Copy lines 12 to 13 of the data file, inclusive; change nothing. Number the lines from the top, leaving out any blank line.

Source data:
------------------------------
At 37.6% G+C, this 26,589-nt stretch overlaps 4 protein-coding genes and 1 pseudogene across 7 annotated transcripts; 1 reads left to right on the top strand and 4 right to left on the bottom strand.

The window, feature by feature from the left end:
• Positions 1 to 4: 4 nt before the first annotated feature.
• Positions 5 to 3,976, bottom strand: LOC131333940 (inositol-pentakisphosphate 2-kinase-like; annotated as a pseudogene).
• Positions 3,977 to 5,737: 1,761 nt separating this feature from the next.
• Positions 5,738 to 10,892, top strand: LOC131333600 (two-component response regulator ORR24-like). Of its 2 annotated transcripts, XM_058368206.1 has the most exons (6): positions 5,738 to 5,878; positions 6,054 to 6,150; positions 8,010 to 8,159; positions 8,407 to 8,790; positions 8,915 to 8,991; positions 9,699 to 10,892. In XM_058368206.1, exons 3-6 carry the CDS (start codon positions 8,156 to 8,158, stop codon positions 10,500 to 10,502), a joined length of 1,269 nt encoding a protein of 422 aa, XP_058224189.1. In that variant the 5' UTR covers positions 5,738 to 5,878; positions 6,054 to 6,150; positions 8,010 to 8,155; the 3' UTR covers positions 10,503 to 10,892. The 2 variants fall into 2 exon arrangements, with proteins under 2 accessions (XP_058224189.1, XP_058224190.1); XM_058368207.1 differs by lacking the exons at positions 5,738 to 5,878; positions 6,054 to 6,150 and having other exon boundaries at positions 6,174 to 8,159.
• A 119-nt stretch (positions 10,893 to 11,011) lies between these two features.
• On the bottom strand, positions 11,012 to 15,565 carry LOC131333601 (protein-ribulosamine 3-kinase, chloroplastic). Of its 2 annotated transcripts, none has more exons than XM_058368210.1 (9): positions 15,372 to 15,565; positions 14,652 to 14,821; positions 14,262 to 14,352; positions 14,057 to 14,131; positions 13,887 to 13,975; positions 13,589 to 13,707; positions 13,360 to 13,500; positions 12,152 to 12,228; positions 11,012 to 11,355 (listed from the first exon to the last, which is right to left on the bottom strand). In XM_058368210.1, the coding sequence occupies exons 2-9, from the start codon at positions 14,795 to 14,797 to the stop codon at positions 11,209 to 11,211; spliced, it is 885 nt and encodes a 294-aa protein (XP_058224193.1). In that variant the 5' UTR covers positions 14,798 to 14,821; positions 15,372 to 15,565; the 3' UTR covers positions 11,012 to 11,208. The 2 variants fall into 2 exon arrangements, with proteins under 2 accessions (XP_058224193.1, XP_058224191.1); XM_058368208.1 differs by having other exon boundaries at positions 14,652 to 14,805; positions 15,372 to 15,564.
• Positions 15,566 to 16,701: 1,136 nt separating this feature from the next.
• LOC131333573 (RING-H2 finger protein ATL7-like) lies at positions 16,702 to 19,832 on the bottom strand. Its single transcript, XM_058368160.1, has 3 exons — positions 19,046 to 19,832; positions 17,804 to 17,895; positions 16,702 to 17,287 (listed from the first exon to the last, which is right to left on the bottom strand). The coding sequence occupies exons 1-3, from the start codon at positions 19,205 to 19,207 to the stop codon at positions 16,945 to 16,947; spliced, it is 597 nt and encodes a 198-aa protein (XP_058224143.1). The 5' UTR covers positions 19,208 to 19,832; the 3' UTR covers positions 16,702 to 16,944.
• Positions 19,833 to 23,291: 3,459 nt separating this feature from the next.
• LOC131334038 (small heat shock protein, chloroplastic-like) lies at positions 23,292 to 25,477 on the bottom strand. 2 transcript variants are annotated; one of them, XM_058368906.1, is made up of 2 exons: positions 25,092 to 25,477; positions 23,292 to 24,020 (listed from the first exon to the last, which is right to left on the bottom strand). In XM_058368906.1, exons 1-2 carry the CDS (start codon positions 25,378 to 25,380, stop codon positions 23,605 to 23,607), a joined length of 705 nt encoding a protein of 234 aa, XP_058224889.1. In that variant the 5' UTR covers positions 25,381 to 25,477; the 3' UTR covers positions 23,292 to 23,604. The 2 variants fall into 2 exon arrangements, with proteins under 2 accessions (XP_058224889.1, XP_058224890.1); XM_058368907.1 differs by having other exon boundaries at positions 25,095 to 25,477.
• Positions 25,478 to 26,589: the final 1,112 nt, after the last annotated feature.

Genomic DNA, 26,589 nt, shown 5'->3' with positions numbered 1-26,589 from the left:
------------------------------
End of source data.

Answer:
• LOC131334038 (small heat shock protein, chloroplastic-like) lies at positions 23,292 to 25,477 on the bottom strand. 2 transcript variants are annotated; one of them, XM_058368906.1, is made up of 2 exons: positions 25,092 to 25,477; positions 23,292 to 24,020 (listed from the first exon to the last, which is right to left on the bottom strand). In XM_058368906.1, exons 1-2 carry the CDS (start codon positions 25,378 to 25,380, stop codon positions 23,605 to 23,607), a joined length of 705 nt encoding a protein of 234 aa, XP_058224889.1. In that variant the 5' UTR covers positions 25,381 to 25,477; the 3' UTR covers positions 23,292 to 23,604. The 2 variants fall into 2 exon arrangements, with proteins under 2 accessions (XP_058224889.1, XP_058224890.1); XM_058368907.1 differs by having other exon boundaries at positions 25,095 to 25,477.
• Positions 25,478 to 26,589: the final 1,112 nt, after the last annotated feature.